Climate impacts hitting home

The below piece ran as full pages in the Irish Mirror and Irish Daily Star in late October, to mark the UN’s International Day Against Climate Change.

IT IS ALMOST certain that 2023 will be the hottest year globally since records began. In fact, scientists believe this is very likely the hottest year on Earth in the last 125,000 years.

The planet has been racked in a seemingly never-ending sequence of devastating extreme weather events, from record-smashing wildfires in Canada to deadly heatwaves and flooding events.

Up until just last week, many people in Ireland may have believed that extreme weather was not really our problem. Then came Storm Babet, and in its wake, torrential downpours in the Cork area that left the centre of Midleton under water, with over 100 properties damaged.

This all happened because a month’s worth of rainfall fell in less than 24 hours. There is simply no time for the deluges of water to drain away harmlessly. Thankfully, there has been no loss of life. Many other areas have not been so lucky.

Torrential flooding last month killed at least 11,000 people in Libya, while flooding events this year in dozens of countries, including Greece, Turkey, Italy, Serbia, Brazil, Slovenia and Mexico saw multiple fatalities.

Last year was almost as bad. For instance, floods in Germany and Belgium in July 2022 killed more than 220 people and destroyed entire villages.

Scientists have long warned that unless greenhouse gas emissions, mainly from burning of fossil fuels, were not sharply reduced, the global climate system would begin to become dangerously unstable.

Despite all the political promises, emissions continue to rise, and so too do the incidence of wild weather events. For every one degree rise in global temperatures, the atmosphere can hold an extra 7% of moisture.

This year is set to be 1.5C over pre-industrial temperatures, meaning it’s likely there is around one tenth more rainfall in the skies than half a century ago – and what goes up, must surely come down.

Tomorrow (Oct 24) is International Day Against Climate Change, an event organised by the United Nations (UN), and never has it felt more urgent than this year. As July 2023 was confirmed as the hottest year ever recorded, UN secretary general, António Guterres declared that the era of global warming has ended and “the era of global boiling has arrived”.

“Climate change is here. It is terrifying. And it is just the beginning”, Guterres added. Heatwaves have not been confined to land. This year saw a massive marine heatwave covering more than 40 million square kilometres in the North Atlantic, with many of the world’s oceans also experiencing heatwave conditions.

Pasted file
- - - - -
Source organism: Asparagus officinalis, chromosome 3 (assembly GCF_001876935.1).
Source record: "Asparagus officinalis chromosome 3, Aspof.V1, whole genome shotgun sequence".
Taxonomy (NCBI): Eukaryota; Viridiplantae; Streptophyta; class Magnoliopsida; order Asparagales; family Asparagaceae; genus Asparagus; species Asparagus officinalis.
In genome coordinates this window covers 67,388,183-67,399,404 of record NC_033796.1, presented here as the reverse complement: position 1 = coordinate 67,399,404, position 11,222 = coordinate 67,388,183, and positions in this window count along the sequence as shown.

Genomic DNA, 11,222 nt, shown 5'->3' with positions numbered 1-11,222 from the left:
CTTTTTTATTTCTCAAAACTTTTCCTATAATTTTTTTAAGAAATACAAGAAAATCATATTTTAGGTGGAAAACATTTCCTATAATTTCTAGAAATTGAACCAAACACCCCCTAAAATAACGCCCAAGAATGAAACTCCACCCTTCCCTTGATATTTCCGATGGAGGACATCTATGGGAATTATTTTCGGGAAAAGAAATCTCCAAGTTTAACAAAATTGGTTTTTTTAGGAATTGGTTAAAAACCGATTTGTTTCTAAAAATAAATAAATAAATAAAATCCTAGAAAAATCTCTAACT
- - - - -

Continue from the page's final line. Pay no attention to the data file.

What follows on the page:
Apart from the threat to marine life, these ocean heatwaves also provide the energy to fuel dangerous storms. Given Ireland’s location, we are potentially in the eye of ever more powerful Atlantic storms making landfall.

The situation is dire, but not yet hopeless. The only way we can avoid seeing ever more intense heatwaves, droughts, storms and flooding events is for wealthy countries like Ireland to take strong action to reduce our high level of emissions.

Ireland now has a higher share of SUVs in its fleet than any other European country; we also fly more than almost any other country on Earth. Many of our homes are poorly insulated and are heated by oil, gas or solid fuels.

Our livestock-based food system is among the most polluting and emissions-intensive forms of agriculture. Most of what our farmers produce is for export markets, while much of what Irish people eat has to be imported, along with huge amounts of fertilizer and millions of tons of animal feed.

As global food production is hit by weather extremes, more and more countries are restricting food exports to ensure they can feed their own populations.

Were Ireland unable to import millions of tons of food, we would have a major crisis, as our current farming system is simply unable to feed our own population.

Ireland has fantastic resources in renewable energy, especially offshore wind, yet many people still don’t seem to understand the urgent need to stop burning fossil fuels and switch to renewables.

Bafflingly, numerous planning applications for solar farms have been rejected by county councils this year, despite their offering a good income to landowners and clean energy for the community.

Maybe this year’s International Day Against Climate Change marks the day you decided to join in the fight for a greener, cleaner and safer future for all?

ThinkOrSwim is a blog by journalist John Gibbons focusing on the inter-related crises involving climate change, sustainability, resource depletion, energy and biodiversity loss
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